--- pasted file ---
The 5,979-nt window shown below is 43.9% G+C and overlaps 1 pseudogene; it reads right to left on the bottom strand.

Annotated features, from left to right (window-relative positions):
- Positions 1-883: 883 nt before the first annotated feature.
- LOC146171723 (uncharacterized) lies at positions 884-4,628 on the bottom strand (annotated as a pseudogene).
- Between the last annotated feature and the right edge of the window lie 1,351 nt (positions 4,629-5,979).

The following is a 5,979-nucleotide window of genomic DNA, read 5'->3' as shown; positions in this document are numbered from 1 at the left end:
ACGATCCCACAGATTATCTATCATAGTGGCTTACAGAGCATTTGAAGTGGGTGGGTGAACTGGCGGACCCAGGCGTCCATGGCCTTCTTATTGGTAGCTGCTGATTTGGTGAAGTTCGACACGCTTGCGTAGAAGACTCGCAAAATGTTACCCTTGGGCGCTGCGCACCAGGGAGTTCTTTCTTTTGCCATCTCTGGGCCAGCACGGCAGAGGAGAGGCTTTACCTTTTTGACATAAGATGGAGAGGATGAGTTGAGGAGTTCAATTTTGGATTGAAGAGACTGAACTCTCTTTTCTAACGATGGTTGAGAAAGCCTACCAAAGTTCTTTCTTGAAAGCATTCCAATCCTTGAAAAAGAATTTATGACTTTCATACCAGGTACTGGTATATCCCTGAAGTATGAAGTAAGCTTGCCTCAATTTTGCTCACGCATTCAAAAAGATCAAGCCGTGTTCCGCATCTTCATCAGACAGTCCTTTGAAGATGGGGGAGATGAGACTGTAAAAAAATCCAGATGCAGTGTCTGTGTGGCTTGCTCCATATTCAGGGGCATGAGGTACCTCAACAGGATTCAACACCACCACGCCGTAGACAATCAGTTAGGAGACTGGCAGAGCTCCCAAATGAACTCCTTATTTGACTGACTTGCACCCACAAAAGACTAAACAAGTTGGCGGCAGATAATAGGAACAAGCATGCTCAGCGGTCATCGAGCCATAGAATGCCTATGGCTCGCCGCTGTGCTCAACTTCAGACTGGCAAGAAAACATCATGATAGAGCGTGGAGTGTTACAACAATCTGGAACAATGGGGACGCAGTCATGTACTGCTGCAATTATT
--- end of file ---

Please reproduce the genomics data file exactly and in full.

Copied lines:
The 5,979-nt window shown below is 43.9% G+C and overlaps 1 pseudogene; it reads right to left on the bottom strand.

Annotated features, from left to right (window-relative positions):
- Positions 1-883: 883 nt before the first annotated feature.
- LOC146171723 (uncharacterized) lies at positions 884-4,628 on the bottom strand (annotated as a pseudogene).
- Between the last annotated feature and the right edge of the window lie 1,351 nt (positions 4,629-5,979).

The following is a 5,979-nucleotide window of genomic DNA, read 5'->3' as shown; positions in this document are numbered from 1 at the left end:
ACGATCCCACAGATTATCTATCATAGTGGCTTACAGAGCATTTGAAGTGGGTGGGTGAACTGGCGGACCCAGGCGTCCATGGCCTTCTTATTGGTAGCTGCTGATTTGGTGAAGTTCGACACGCTTGCGTAGAAGACTCGCAAAATGTTACCCTTGGGCGCTGCGCACCAGGGAGTTCTTTCTTTTGCCATCTCTGGGCCAGCACGGCAGAGGAGAGGCTTTACCTTTTTGACATAAGATGGAGAGGATGAGTTGAGGAGTTCAATTTTGGATTGAAGAGACTGAACTCTCTTTTCTAACGATGGTTGAGAAAGCCTACCAAAGTTCTTTCTTGAAAGCATTCCAATCCTTGAAAAAGAATTTATGACTTTCATACCAGGTACTGGTATATCCCTGAAGTATGAAGTAAGCTTGCCTCAATTTTGCTCACGCATTCAAAAAGATCAAGCCGTGTTCCGCATCTTCATCAGACAGTCCTTTGAAGATGGGGGAGATGAGACTGTAAAAAAATCCAGATGCAGTGTCTGTGTGGCTTGCTCCATATTCAGGGGCATGAGGTACCTCAACAGGATTCAACACCACCACGCCGTAGACAATCAGTTAGGAGACTGGCAGAGCTCCCAAATGAACTCCTTATTTGACTGACTTGCACCCACAAAAGACTAAACAAGTTGGCGGCAGATAATAGGAACAAGCATGCTCAGCGGTCATCGAGCCATAGAATGCCTATGGCTCGCCGCTGTGCTCAACTTCAGACTGGCAAGAAAACATCATGATAGAGCGTGGAGTGTTACAACAATCTGGAACAATGGGGACGCAGTCATGTACTGCTGCAATTATT